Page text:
Bulk (mass) is the simplest of all schemes. Only monomers and small traces of initiators and additives are charged to the reactor. As proceeds, the viscosity of the batch increases. At some point, the polymerization is terminated and the material is passed to another vessel for polymer isolation, unreacted monomer recovery, etc.

This type of polymerization is widely practiced in the manufacture of condensation polymers where the reactions are only mildly exothermic and most of the reaction occurs when the viscosity of the materials are still low enough to allow ready mixing, heat transfer, and bubble elimination. Bulk polymerization differs from other methods in that the charge to the reactor is essentially a pure monomer or mixture of monomers. The amount of polymer initiator (catalyst) and any additives are small.

Bulk polymerizations are generally used when some special properties are required such as: maximum clarity. Bulk polymerizations can either by batch or continuous and can produce polymers which are either partially or completely soluble in their producing monomers.

The disadvantages are generally:

  1. With strong exothermic reactions, it may be impossible to hold a constant temperature through the polymerization cycle particularly during the highest viscosity stages, which increases the molecular weight distribution
  2. Increasing viscosity may compound subsequent solvent removal
  3. Reactions may threaten to become uncontrollable if heat transfer is impossible due to viscosity increase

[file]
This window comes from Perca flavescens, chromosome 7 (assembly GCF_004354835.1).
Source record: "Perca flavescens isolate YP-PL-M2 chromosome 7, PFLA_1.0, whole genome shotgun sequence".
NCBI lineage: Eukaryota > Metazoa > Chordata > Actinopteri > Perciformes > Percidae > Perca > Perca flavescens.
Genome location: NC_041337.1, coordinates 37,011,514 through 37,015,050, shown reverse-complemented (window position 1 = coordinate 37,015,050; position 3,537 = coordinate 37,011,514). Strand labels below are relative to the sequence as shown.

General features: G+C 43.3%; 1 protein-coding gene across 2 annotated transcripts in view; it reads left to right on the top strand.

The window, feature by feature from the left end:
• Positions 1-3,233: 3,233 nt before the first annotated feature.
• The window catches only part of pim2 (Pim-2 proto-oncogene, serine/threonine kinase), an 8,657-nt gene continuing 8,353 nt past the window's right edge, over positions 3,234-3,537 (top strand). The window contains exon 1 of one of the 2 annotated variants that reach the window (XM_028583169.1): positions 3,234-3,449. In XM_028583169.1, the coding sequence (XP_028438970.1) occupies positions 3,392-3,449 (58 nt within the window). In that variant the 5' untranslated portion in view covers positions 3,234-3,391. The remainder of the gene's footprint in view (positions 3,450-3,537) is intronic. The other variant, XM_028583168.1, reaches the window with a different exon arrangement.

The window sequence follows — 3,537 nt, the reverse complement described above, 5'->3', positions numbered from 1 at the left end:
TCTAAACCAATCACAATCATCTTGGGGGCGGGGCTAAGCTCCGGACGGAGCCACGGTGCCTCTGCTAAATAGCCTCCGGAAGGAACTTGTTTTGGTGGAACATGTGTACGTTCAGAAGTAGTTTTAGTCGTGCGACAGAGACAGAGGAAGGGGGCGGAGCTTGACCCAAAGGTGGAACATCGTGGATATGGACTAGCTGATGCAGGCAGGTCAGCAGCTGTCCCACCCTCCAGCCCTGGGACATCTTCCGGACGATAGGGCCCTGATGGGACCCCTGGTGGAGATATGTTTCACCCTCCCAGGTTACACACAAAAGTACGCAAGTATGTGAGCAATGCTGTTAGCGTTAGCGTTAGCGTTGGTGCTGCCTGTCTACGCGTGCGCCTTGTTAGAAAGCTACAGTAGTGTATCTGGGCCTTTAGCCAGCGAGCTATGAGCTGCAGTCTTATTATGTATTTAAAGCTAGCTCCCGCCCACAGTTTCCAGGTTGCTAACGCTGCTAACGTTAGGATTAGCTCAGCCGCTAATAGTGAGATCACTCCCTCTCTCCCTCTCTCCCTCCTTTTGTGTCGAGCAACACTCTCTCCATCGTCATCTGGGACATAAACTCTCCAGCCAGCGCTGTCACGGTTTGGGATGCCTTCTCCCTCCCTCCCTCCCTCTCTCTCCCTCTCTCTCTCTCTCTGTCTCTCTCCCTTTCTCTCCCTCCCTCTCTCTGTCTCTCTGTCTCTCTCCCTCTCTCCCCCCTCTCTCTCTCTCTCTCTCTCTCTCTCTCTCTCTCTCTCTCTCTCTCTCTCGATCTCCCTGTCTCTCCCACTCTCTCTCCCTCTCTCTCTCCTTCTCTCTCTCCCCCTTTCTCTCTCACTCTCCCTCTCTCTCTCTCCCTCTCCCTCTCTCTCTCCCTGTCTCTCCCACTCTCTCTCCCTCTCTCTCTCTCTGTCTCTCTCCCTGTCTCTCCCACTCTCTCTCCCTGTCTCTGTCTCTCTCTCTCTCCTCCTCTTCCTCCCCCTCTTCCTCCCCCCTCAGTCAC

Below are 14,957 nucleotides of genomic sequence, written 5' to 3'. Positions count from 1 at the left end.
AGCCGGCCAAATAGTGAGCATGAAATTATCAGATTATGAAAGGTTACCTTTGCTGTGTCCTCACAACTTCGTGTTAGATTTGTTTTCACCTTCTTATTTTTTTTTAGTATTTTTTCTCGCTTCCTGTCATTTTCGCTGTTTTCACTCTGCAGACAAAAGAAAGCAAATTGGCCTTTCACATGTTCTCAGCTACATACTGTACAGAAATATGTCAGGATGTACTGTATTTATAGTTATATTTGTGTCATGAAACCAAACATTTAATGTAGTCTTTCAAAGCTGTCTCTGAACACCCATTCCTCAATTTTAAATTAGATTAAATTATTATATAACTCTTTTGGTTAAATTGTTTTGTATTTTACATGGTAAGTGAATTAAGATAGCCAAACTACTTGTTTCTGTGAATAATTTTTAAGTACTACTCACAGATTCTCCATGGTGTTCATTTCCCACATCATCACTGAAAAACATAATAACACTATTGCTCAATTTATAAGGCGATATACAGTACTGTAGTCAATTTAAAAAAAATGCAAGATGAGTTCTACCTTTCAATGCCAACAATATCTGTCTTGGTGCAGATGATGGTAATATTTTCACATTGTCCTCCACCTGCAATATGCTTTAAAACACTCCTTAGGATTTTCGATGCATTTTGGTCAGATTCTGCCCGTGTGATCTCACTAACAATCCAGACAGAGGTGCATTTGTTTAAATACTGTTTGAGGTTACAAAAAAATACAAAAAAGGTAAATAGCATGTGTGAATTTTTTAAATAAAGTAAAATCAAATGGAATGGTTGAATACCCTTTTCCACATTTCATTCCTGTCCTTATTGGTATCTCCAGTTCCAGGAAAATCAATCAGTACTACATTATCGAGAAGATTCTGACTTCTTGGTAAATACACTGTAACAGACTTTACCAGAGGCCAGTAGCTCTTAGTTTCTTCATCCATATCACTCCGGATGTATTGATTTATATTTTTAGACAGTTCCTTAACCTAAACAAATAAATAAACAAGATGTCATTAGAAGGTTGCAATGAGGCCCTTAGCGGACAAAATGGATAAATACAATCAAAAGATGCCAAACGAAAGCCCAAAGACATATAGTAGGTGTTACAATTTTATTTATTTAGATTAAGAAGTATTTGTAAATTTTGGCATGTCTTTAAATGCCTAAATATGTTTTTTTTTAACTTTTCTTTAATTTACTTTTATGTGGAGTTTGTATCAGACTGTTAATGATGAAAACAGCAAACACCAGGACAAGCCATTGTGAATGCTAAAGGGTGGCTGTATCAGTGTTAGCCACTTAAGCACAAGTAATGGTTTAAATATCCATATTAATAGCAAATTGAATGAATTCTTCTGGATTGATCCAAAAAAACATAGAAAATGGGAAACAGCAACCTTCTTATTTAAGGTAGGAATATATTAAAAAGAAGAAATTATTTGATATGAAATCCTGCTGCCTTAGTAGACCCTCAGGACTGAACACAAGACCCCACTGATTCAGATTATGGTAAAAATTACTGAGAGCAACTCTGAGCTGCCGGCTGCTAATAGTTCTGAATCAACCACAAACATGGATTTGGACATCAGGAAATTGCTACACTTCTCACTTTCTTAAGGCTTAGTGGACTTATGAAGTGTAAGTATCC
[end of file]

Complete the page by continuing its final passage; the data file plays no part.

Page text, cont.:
Sizing of the agitator is heavily dependent on the finished viscosity of the bulk polymer. A complete range of agitators are found in this service, ranging from turbines in lower viscosities to anchors and helixes in higher viscosities. Since the individual bulk polymerization schemes are so tailored to individual process requirements, further generalization is to be avoided in favor or specific recommendations on individual products. Frequently, the agitator’s power draw can be used as an index of reaction completion; this is particularly true where the polymer produced is soluble in the monomer. Often the bulk polymerization technique is combined with other methods of polymerization.

The most important commercial applications of bulk polymerizations involve those of polystyrene, methacrylates, low density polyethylene, and the two step reactions of polyester and polyethylene terephthalate.

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